THE HISPANIC BLOG BY JESSICA MARIE GUTIERREZ
As the immigration debate heats up in the Republican campaign, some experts argue that immigration rates are actually cooling down.
“The Mexican immigration boom of the 1990s and early 2000s is unlikely to be repeated ever again,” Shannon K. O’Neil, an expert on Latin American studies at the Council on Foreign Relations, wrote last week.
Despite all indications that new migration is not the problem it once was, GOP candidates carry on with the politically amenable “more border enforcement” mantra while remaining vague on the harder question: What do we do with the 11.2 million undocumented immigrants already here?
Doug Massey, head of the Princeton’s Mexican Migration Project, says that for the first time in decades, Latino migration has actually reached a net zero.
“For the first time in 60 years, the net traffic has gone to zero and is probably a little bit negative,” he said in an interview with the New York Times.
After a rapid immigration spike, experts still debate what factors contributed to the fast decline in Latino immigration in recent years. O’Neil of the Council on Foreign Relation says that increased economic prosperity in Mexico, shrinking Mexican families, and increased criminal activities on the border are among the reasons given for the swift fall. Some also attribute lower immigration rates to new tougher border patrol strategies and higher deportation rates. However, the dip seems to have started far before the nation’s harsher state immigration laws (like those in Alabama and Arizona) came into effect.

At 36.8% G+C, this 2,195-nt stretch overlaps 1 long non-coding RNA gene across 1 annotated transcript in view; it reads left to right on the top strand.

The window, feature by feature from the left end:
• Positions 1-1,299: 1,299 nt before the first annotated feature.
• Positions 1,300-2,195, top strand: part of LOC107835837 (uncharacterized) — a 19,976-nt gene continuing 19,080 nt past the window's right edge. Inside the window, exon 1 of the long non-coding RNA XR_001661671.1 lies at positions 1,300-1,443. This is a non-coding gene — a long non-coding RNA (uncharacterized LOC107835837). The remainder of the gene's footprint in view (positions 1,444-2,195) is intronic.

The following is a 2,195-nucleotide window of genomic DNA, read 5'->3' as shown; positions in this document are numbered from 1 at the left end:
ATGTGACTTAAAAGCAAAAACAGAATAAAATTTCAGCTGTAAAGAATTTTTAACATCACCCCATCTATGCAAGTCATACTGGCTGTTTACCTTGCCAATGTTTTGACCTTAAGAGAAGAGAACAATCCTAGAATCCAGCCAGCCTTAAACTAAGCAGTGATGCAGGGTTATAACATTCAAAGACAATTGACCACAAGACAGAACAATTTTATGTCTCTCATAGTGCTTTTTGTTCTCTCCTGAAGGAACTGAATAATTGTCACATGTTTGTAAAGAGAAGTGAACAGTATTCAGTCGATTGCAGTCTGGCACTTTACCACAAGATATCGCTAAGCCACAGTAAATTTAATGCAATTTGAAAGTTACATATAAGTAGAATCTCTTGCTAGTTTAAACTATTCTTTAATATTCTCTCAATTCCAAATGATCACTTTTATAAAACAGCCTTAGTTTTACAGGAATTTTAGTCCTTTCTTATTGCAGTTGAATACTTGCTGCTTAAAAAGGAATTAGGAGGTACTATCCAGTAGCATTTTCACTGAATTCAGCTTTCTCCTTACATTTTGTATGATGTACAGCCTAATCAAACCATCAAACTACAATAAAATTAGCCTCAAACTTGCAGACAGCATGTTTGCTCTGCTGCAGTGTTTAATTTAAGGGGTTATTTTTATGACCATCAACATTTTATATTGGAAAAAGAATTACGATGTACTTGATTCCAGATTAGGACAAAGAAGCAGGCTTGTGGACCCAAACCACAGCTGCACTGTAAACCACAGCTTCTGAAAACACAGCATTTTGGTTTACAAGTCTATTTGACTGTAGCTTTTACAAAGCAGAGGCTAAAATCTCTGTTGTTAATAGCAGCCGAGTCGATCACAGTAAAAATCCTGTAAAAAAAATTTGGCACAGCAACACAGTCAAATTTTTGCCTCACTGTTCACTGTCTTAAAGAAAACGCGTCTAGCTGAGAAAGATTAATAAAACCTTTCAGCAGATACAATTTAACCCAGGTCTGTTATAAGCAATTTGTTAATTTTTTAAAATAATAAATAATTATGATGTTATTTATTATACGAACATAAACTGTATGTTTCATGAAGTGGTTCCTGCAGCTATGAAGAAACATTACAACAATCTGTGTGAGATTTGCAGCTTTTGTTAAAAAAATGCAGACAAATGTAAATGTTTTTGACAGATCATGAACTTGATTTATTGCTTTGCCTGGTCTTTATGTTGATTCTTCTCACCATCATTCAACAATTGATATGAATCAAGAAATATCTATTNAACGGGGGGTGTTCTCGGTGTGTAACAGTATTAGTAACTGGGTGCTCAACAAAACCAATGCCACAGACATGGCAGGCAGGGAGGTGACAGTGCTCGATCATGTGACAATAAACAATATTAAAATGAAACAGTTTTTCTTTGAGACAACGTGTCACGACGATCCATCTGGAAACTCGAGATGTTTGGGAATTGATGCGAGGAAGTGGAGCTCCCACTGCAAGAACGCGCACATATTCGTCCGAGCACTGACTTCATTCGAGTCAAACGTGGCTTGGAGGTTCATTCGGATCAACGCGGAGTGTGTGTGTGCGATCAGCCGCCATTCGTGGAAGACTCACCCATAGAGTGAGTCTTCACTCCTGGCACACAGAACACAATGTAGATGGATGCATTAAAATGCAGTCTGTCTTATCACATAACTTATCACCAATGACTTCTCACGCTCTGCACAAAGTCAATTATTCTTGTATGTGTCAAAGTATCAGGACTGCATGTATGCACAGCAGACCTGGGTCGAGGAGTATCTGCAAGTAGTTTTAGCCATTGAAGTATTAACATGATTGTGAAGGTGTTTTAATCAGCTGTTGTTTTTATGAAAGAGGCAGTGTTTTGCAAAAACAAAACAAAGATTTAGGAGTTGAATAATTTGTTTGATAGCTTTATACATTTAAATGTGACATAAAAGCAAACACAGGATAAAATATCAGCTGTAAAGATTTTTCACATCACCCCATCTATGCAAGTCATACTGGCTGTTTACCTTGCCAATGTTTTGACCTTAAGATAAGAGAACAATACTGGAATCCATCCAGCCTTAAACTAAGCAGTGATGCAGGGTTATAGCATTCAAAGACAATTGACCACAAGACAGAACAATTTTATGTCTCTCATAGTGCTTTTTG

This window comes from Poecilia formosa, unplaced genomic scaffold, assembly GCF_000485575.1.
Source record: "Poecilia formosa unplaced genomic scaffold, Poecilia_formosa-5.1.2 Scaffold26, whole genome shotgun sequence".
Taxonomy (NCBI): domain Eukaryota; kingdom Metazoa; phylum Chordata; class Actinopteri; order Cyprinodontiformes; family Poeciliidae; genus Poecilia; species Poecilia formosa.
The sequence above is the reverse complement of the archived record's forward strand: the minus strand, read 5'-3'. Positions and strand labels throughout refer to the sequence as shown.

Despite the immigration decline, Latino population increased 43 percent between 2000 and 2010, according to Census data — making Latinos America’s largest minority group. And for the first time since the 1970’s, native births account for the majority of Mexican-American population growth. In a study released in 2009, the Pew Hispanic Center concluded that one of every four children born in the U.S. today is of Hispanic heritage.
As immigration rates fell, Republican candidates ratcheted up their anti-immigrant talk, pledging aggressive measures to secure the border.
Herman Cain suggested installing an electrified fence and placing armed troops with “real bullets” on the border and Michele Bachmann called for “a secure double fence.”
Rick Santorum said in a September debate that, “until we build that border, we should neither have storm troopers come in and throw people out of the country nor should we provide amnesty.”
He said “we’ll have that discussion” of what do with the 11.2 million after a wall across the entire border is built.
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